New approach to ticketing could solve problems, says University of Birmingham

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There is an increasing demand for multi-modal ticketing, and specialists at the University of Birmingham think that a blockchain approach will offer a major step towards that goal. JONATHAN WELCH

A new approach to transport ticketing could offer a step towards an integrated, transparent system that works efficiently for both ticket providers and passengers across all modes of transport, say specialists at the University of Birmingham, whilst avoiding some of the vulnerabilities of traditional systems such as a lack of transferability across multi-modal transport networks, and an inability to adapt to policy changes and new technologies.

The specialists at the University have outlined a new ‘blockchain’ system that offers a new foundation for all ticketing providers in a new paper. STUB (System for Ticketing Ubiquity within Blockchains) is said to bring together the capabilities of two separate technologies – blockchain and ontology.

A blockchain is a distributed ledger that that records transactions in a way that is designed to ensure security, transparency, and immutability, and an ontology is formal representation of knowledge within a domain and the relationships between those concepts, used to model and manage complex information systems. The researchers have demonstrated how both technologies could be combined to create what they say would be a robust, transparent, and interconnected data framework that ensures consistent and reliable shared knowledge.

The system would allow ticket providers to sell and validate tokenised tickets on the blockchain, ensuring universal accessibility across all providers. The integration of ontology allows providers to capture and share contextual information about the transport network, enabling them to offer comprehensive data about routes, schedules, and availability, and in turn streamlining the ticketing process.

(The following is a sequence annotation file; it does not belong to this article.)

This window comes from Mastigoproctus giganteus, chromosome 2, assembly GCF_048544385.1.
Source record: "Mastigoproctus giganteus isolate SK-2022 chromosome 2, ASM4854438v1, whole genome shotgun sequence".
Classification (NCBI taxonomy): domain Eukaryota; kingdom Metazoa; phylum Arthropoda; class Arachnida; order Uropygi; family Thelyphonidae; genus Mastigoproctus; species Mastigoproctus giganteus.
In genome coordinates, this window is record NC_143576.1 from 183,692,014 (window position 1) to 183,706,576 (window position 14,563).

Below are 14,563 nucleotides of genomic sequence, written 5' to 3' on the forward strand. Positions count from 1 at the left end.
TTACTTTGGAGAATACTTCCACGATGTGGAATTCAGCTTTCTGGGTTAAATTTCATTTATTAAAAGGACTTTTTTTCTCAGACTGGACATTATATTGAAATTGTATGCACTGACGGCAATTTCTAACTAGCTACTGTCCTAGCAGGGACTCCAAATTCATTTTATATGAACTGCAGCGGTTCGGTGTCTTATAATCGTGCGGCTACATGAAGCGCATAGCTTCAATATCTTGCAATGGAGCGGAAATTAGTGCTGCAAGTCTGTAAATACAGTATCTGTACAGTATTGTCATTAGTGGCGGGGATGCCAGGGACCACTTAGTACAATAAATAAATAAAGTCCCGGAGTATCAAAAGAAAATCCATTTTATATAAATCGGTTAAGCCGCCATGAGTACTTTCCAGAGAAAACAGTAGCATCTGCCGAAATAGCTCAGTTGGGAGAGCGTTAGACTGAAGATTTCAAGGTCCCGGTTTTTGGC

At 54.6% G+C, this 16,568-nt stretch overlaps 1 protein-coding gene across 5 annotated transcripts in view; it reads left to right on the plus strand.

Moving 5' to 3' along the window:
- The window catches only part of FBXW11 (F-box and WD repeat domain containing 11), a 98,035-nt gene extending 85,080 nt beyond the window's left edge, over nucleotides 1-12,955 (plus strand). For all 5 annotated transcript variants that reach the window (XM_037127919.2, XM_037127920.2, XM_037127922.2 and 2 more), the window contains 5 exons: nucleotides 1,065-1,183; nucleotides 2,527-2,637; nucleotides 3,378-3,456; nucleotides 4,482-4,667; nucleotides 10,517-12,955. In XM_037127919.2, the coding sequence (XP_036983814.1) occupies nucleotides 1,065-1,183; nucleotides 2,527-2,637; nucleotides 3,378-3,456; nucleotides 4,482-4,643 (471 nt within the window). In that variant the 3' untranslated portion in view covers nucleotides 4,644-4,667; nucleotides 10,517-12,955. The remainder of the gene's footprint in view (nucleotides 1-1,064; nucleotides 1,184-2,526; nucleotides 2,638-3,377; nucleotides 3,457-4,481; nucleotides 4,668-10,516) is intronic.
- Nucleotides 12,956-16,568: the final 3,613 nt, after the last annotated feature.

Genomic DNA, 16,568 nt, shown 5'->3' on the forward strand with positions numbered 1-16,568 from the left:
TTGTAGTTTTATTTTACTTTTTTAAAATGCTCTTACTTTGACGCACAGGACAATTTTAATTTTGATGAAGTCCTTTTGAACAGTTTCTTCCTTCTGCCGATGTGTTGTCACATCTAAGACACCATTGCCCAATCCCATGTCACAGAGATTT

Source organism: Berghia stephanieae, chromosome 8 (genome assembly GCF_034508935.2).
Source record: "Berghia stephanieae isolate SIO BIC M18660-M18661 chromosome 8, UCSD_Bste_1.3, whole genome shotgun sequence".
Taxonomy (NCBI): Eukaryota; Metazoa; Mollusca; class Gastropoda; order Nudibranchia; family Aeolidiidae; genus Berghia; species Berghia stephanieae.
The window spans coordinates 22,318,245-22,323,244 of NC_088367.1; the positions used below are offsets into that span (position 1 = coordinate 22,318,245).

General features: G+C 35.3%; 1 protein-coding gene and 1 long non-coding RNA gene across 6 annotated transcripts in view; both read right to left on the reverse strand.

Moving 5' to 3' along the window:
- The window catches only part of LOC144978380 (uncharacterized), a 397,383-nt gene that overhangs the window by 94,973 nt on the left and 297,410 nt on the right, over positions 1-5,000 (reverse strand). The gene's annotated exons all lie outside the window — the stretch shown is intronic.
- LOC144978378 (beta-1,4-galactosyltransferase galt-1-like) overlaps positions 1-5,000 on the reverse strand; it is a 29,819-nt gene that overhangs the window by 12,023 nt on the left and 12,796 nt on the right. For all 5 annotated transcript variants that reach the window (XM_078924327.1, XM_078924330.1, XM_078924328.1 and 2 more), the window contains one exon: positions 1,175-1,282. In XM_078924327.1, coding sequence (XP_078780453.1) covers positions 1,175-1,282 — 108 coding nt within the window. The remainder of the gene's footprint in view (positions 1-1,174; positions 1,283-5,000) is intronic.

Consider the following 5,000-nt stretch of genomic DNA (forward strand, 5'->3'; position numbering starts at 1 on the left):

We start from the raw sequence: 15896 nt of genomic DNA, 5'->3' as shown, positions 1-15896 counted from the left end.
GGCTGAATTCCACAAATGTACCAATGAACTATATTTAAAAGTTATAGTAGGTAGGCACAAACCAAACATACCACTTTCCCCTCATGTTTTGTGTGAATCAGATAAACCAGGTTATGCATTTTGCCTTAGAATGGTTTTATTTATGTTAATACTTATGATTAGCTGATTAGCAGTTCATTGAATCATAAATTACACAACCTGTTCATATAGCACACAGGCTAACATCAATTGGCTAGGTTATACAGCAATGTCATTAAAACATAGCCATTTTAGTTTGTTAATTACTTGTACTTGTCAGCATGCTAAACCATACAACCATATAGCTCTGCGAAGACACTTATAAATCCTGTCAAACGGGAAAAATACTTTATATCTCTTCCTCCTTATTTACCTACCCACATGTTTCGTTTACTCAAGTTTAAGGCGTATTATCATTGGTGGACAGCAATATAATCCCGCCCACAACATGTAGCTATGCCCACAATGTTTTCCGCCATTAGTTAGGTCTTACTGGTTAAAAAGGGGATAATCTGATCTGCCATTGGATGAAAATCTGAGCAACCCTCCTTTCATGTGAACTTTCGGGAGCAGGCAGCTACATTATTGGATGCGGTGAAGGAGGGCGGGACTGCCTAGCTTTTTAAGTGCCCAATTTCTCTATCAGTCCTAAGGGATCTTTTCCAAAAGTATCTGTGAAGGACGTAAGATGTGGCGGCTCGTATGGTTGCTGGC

The paper’s lead author Dr Joe Preece said: “Transport systems around the world are becoming increasingly interconnected. Ticketing systems are key to this and there is a growing interest in the use of smarter transport ticketing that harnesses emerging technologies to overcome the limitations of traditional systems.

“The system we have devised enables ticket providers to operate in a more transparent, flexible environment, that will ultimately offer passengers a more user-friendly experience. STUB’s approach is not to be a single central data platform with transport policy baked-in, but instead to be a policy-agnostic approach that empowers existing ticket providers and technologies to share core ticketing data and to build new solutions on top of.”

The team says the next step will be to set up a pilot scheme for the technology in a regional transport network, to demonstrate its efficacy, and to get feedback from ticket operators and passengers.

“A big challenge to implementation will be the integration with existing ticketing infrastructure to work alongside the current standardised approaches whilst we scale up the technology. Setting up a successful pilot will be key to breaking down these barriers,” Joe added.